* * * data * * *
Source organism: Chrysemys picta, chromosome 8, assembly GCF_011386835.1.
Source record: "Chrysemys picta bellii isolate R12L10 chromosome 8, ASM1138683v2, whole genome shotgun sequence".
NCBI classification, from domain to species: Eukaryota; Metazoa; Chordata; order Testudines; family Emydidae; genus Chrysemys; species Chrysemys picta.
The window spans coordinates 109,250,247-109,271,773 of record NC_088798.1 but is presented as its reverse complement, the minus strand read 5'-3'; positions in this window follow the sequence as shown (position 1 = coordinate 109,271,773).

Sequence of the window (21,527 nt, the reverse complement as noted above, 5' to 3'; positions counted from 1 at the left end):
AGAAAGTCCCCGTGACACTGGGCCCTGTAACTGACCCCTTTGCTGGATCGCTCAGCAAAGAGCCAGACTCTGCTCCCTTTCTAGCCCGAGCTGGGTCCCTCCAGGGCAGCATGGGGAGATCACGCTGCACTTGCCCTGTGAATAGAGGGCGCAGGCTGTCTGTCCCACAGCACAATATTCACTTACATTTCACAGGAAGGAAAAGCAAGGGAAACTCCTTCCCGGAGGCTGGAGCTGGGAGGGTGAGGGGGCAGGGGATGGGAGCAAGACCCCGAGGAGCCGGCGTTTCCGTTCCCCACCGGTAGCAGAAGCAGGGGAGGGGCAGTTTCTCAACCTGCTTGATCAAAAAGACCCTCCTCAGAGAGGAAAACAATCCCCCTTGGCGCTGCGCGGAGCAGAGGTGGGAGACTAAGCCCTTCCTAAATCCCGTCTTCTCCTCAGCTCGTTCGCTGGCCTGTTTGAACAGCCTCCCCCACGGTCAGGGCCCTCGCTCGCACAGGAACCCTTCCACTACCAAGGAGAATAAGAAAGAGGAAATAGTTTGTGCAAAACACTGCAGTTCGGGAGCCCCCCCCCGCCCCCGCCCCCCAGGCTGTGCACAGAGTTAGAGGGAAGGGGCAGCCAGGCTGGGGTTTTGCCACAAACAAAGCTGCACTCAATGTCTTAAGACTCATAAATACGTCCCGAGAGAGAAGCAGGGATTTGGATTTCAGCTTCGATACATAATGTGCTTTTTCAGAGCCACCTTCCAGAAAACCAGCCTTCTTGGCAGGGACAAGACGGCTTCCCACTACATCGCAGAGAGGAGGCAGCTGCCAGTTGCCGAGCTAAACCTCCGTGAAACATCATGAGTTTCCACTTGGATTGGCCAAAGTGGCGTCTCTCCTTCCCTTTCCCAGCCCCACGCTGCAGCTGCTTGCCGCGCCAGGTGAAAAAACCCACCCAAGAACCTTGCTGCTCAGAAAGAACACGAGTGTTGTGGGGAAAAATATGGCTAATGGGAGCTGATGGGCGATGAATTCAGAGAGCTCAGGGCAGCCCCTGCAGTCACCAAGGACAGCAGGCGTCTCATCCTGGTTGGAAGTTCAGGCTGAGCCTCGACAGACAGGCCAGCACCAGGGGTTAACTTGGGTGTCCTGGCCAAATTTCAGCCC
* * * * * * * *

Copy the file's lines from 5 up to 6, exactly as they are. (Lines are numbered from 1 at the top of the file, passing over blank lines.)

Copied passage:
Sequence of the window (21,527 nt, the reverse complement as noted above, 5' to 3'; positions counted from 1 at the left end):
AGAAAGTCCCCGTGACACTGGGCCCTGTAACTGACCCCTTTGCTGGATCGCTCAGCAAAGAGCCAGACTCTGCTCCCTTTCTAGCCCGAGCTGGGTCCCTCCAGGGCAGCATGGGGAGATCACGCTGCACTTGCCCTGTGAATAGAGGGCGCAGGCTGTCTGTCCCACAGCACAATATTCACTTACATTTCACAGGAAGGAAAAGCAAGGGAAACTCCTTCCCGGAGGCTGGAGCTGGGAGGGTGAGGGGGCAGGGGATGGGAGCAAGACCCCGAGGAGCCGGCGTTTCCGTTCCCCACCGGTAGCAGAAGCAGGGGAGGGGCAGTTTCTCAACCTGCTTGATCAAAAAGACCCTCCTCAGAGAGGAAAACAATCCCCCTTGGCGCTGCGCGGAGCAGAGGTGGGAGACTAAGCCCTTCCTAAATCCCGTCTTCTCCTCAGCTCGTTCGCTGGCCTGTTTGAACAGCCTCCCCCACGGTCAGGGCCCTCGCTCGCACAGGAACCCTTCCACTACCAAGGAGAATAAGAAAGAGGAAATAGTTTGTGCAAAACACTGCAGTTCGGGAGCCCCCCCCCGCCCCCGCCCCCCAGGCTGTGCACAGAGTTAGAGGGAAGGGGCAGCCAGGCTGGGGTTTTGCCACAAACAAAGCTGCACTCAATGTCTTAAGACTCATAAATACGTCCCGAGAGAGAAGCAGGGATTTGGATTTCAGCTTCGATACATAATGTGCTTTTTCAGAGCCACCTTCCAGAAAACCAGCCTTCTTGGCAGGGACAAGACGGCTTCCCACTACATCGCAGAGAGGAGGCAGCTGCCAGTTGCCGAGCTAAACCTCCGTGAAACATCATGAGTTTCCACTTGGATTGGCCAAAGTGGCGTCTCTCCTTCCCTTTCCCAGCCCCACGCTGCAGCTGCTTGCCGCGCCAGGTGAAAAAACCCACCCAAGAACCTTGCTGCTCAGAAAGAACACGAGTGTTGTGGGGAAAAATATGGCTAATGGGAGCTGATGGGCGATGAATTCAGAGAGCTCAGGGCAGCCCCTGCAGTCACCAAGGACAGCAGGCGTCTCATCCTGGTTGGAAGTTCAGGCTGAGCCTCGACAGACAGGCCAGCACCAGGGGTTAACTTGGGTGTCCTGGCCAAATTTCAGCCC